A lot of people are confused about child support law in America. Child support is required by law to help pay for the financial needs of a child or children. Without child support, a family’s resources are drained, and there is less money to buy things for the family. Unfortunately, child support laws are pretty vague on how much support is meant to be paid. To determine an amount of child support, courts often look at factors like the income of the custodial parent, the child’s age at the time of the divorce, the income of both parents, and the child’s needs. Unfortunately, the child support laws & regulations are pretty fuzzy when it comes to determining child support’s taxable income.
- Child Support Law & Legal Define. Child support is a legal responsibility of parents to give financially to their child (Ren), regardless of the amount of money they have or do not have. The law recognizes six different classifications of child support: paid/withheld; indexed wage earners; supplemental child support; and alimony. States also have the option of setting up a system of extended unemployment benefits as an alternative to paying child support payments.
- Who is Entitled to receive Child Support? States establish who is eligible to receive child support payments either by establishing a “presumption of paternity” (or parenthood) or by tying it to the receipt of some form of the monetary award, such as tax credits, job payments, etc. Once a child support order has been established, a parent may not be ordered to pay child support unless the court decides that the other parent should be financially liable for the child’s living expenses. A judge can order child support payments, even if the parents are not married or are not having a sexual relationship with each other, or even if the custodial parent is the noncustodial parent. However, children are more likely to receive support if their parents are married or living together.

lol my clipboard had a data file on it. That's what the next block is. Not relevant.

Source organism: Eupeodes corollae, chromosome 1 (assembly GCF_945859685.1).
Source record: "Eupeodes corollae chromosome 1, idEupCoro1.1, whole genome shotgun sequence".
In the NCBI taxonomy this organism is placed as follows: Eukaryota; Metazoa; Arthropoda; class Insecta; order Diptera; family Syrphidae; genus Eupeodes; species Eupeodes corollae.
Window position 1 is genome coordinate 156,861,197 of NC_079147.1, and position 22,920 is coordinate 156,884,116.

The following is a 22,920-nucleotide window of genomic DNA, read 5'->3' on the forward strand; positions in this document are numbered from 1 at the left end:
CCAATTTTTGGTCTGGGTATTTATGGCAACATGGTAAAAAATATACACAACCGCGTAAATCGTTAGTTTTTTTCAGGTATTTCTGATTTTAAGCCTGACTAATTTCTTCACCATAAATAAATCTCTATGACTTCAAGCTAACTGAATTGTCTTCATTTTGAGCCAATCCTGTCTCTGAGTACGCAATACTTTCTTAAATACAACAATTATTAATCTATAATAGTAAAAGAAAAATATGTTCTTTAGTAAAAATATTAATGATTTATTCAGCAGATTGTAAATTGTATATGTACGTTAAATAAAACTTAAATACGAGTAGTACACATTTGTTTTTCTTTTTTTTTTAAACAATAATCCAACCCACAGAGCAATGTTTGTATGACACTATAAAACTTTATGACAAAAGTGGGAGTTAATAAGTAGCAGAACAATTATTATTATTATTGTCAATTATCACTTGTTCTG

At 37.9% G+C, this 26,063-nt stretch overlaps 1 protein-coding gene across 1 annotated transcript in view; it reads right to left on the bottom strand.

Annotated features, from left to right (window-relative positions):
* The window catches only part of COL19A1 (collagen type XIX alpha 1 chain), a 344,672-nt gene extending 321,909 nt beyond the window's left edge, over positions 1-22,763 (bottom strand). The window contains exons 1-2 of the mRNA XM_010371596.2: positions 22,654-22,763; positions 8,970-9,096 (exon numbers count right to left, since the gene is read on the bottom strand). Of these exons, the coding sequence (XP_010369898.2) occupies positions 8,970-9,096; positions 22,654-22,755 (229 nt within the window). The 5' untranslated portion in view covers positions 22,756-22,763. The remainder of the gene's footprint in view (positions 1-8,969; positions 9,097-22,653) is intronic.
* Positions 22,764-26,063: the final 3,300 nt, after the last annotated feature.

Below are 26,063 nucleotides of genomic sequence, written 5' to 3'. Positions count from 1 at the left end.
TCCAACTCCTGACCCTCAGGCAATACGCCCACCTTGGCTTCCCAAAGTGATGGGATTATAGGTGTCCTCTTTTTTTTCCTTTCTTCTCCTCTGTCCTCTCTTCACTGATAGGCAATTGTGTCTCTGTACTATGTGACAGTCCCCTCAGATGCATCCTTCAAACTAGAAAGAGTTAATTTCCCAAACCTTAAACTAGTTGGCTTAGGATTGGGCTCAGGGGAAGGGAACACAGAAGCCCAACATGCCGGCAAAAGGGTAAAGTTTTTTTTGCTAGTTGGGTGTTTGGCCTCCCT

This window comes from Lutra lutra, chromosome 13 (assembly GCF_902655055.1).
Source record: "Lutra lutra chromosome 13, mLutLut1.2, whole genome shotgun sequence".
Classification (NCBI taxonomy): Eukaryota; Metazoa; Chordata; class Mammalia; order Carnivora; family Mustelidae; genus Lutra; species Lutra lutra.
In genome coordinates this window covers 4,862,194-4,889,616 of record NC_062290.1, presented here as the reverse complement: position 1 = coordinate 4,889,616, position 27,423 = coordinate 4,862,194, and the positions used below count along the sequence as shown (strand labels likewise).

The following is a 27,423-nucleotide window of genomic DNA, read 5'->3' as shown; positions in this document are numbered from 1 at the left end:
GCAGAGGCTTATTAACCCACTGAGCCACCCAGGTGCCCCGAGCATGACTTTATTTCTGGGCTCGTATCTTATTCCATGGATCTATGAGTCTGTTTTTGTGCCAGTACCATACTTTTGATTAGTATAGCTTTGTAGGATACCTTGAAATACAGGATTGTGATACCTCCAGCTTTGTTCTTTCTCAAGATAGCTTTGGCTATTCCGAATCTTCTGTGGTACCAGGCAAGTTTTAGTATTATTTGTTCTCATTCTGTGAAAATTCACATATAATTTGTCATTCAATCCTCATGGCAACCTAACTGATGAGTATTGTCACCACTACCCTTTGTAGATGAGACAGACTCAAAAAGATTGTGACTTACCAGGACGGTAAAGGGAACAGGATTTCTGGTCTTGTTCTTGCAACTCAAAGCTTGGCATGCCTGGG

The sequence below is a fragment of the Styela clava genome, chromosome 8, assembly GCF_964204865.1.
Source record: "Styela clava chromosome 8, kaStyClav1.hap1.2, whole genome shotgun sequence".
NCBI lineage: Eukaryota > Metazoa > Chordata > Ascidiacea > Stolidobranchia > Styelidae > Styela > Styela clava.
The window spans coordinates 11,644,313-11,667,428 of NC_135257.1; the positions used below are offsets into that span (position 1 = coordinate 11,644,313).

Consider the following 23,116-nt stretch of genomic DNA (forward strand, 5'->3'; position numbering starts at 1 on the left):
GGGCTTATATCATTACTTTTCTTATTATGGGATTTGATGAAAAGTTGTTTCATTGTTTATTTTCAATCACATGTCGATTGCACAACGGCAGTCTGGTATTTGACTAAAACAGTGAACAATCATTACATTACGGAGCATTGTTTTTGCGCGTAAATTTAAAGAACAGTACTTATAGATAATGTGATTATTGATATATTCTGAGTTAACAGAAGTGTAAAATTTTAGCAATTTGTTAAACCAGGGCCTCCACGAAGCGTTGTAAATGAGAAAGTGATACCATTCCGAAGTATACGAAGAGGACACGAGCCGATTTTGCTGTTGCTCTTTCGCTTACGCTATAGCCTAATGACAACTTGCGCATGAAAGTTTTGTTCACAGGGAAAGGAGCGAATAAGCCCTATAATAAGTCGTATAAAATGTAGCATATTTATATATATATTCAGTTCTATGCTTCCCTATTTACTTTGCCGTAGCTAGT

- Who is Eligible For Child Support? Both parents are usually required to participate in a child support agreement involving the amounts of child support and other relevant information. Payments are determined by a child support evaluation where the state or federal government takes into consideration a child’s current living situation, the income potential of both parents, the needs of the child including medical care and shelter, the ability of each parent to make child support payments, the parenting plans or arrangements, the contributions of each parent to the child’s education, the emotional ties the child has established with each parent, the ability of each parent to provide necessary medical care, and the permanence of the marriage or cohabitation.
- How do I Apply for Child Support? Each state has a child support services department that helps people apply for child support, as well as the application process. A non-custodial parent may also need to file for child support services, which can be done at the local courthouse.
- What Are the Benefits of Applying for Child Support? There are many benefits to applying for child support services. The most obvious one is to receive assistance in making payments. Many non-custodial parents may find it difficult to make payments on their own and a court order is a help.
- Can I Get Child Support for More Than One Child? Yes, you can get child support for more than one child. Child support laws now allow for dual custody (where two or more children are being cared for by the same parent), and there are also some cases where child support payments are made to both parents.
- How do I Apply for a Paternity Direct Order? To apply for a paternity direct order, you will need to visit your local child support office. You can either fill out an online form or go in person to fill out the forms. In either case, you will need to provide information about your child, your current and future financial needs, and other information that the court needs to make a decision. When you visit the child support office, you will likely be required to sign an agreement granting full paternity of your child.